Afghan peace deal leaves two American hostages in limbo
At the recent signing ceremony for the Afghan peace accord in Doha, Secretary of State Mike Pompeo cautioned the Taliban against declaring victory, noting there is more work to be done to ensure the future of Afghanistan. That’s certainly true if you are the family of either Paul Overby or Mark Frerichs, two American citizens missing in Afghanistan whose names were conspicuously absent from any media coverage or official statements around the event.
The Overby case is a particularly difficult one. He went to Afghanistan in 2014 to interview the leader of the Haqqani network for a book he was writing. His disappearance was not publicly acknowledged until 2017, and as far as the public record states, he disappeared and his whereabouts have remained unknown. Shortly after, the Taliban issued a public statement that they did not have him, for whatever value that has.
The Frerichs case has its own complications but is relatively more straightforward. It is unclear what business brought Frerichs to Afghanistan, but he disappeared at the end of January 2020 and the media have reported that U.S. government officials confirmed he is in the custody of the same Haqqani network. In other words, he was taken captive while the details of the peace accord were being worked out by part of the same Taliban that later would sign that accord. While some might argue that the Haqqanis — and not the Taliban — likely have the hostages, they essentially are one and the same. The head of the Haqqani network, Sirrajudin Haqqani, is the deputy emir of the Taliban.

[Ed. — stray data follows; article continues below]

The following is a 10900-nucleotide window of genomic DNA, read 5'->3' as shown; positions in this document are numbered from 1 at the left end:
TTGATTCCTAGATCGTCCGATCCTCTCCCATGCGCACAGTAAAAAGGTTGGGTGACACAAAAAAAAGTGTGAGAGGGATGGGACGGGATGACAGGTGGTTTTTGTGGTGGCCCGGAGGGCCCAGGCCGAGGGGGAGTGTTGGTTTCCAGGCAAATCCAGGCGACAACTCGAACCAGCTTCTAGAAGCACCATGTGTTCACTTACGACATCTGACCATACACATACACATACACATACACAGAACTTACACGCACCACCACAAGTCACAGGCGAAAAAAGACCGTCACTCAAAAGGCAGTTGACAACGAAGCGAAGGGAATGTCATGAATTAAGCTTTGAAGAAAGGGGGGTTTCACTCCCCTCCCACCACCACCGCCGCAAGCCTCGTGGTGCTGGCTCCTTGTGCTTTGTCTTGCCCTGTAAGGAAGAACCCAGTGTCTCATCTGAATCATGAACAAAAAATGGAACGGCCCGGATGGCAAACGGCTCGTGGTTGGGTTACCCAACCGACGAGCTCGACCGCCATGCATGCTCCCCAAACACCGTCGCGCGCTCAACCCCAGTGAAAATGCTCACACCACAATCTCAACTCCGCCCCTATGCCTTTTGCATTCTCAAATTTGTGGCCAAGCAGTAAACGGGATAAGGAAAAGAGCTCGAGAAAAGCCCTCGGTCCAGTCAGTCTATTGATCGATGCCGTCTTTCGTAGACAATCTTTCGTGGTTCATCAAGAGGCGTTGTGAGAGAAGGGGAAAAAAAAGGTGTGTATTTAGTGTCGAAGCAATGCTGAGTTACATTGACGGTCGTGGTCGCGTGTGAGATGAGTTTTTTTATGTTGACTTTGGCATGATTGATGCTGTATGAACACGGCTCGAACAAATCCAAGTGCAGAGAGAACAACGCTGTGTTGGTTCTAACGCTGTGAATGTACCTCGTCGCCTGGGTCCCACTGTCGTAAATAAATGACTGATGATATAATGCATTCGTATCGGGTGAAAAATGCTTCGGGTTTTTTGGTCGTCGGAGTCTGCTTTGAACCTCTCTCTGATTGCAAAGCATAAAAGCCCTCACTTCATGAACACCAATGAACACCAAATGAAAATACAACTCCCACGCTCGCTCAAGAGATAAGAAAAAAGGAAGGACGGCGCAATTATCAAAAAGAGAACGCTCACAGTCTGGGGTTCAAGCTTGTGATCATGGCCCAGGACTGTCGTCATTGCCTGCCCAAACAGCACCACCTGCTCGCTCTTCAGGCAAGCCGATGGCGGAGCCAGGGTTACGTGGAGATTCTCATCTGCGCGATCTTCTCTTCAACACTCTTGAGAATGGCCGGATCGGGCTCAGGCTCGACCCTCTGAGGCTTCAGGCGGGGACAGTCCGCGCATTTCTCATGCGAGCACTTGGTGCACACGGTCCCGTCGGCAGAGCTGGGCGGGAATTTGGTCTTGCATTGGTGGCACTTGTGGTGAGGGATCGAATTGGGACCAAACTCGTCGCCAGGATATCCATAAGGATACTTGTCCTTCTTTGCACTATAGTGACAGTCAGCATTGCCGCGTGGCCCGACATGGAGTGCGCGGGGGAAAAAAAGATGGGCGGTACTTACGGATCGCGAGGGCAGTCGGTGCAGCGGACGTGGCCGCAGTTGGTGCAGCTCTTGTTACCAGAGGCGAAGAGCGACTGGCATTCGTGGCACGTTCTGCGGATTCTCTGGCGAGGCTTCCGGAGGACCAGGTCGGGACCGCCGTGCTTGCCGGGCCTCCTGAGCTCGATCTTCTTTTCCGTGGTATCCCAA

Those of us who work to bring American hostages home safely held our breath, waiting to see if there would be a side deal to release Frerichs once the accord was signed, or if his government would get him home in some other manner during the negotiations. At the same time, we were hoping that the parties would agree to clear the decks on outstanding issues and give the Overby family some answers.
None of that has happened. Despite pages of ink spent on the details of the accord, no journalist has written about it. The same major news outlets that carried news of the Frerichs abduction just a few weeks ago have not highlighted the unresolved case, even as they cover seemingly every other detail of the peace deal. Something similar happened to the family of Bob Levinson — a friend of mine who is still being held hostage in Iran — when other Americans were released from Iran in concert with the commencement of the Iran nuclear deal.
Now that the deal has been signed between the U.S. and the Taliban, the Afghan government and Taliban are trading statements about the next steps. The Taliban seek the release of around 5,000 fighters in Afghan government custody. The Afghan government has its own reasons to want to go slowly, for fear of losing all leverage in a post-war political settlement with the Taliban. But hesitation on that issue is now a factor in having the Taliban resolve the two cases of American citizens.
Hostages are rarely released on goodwill alone. For those who take them into custody, hostages are commodities and they are released as part of a quid pro quo or part of a process in which their captors get something in return. Failure to bring the cases of Overby and Frerichs into the peace accord deprives American officials of their greatest possible leverage to resolve these cases. As the dust settles on the peace accord and both sides monitor each other’s implementation, the Taliban once again have an advantage and two American families have lost an opportunity.
Eric Lebson served as a director at the National Security Council working on Afghanistan and Pakistan from 2009-2011. He volunteers to support the families of American hostages held abroad.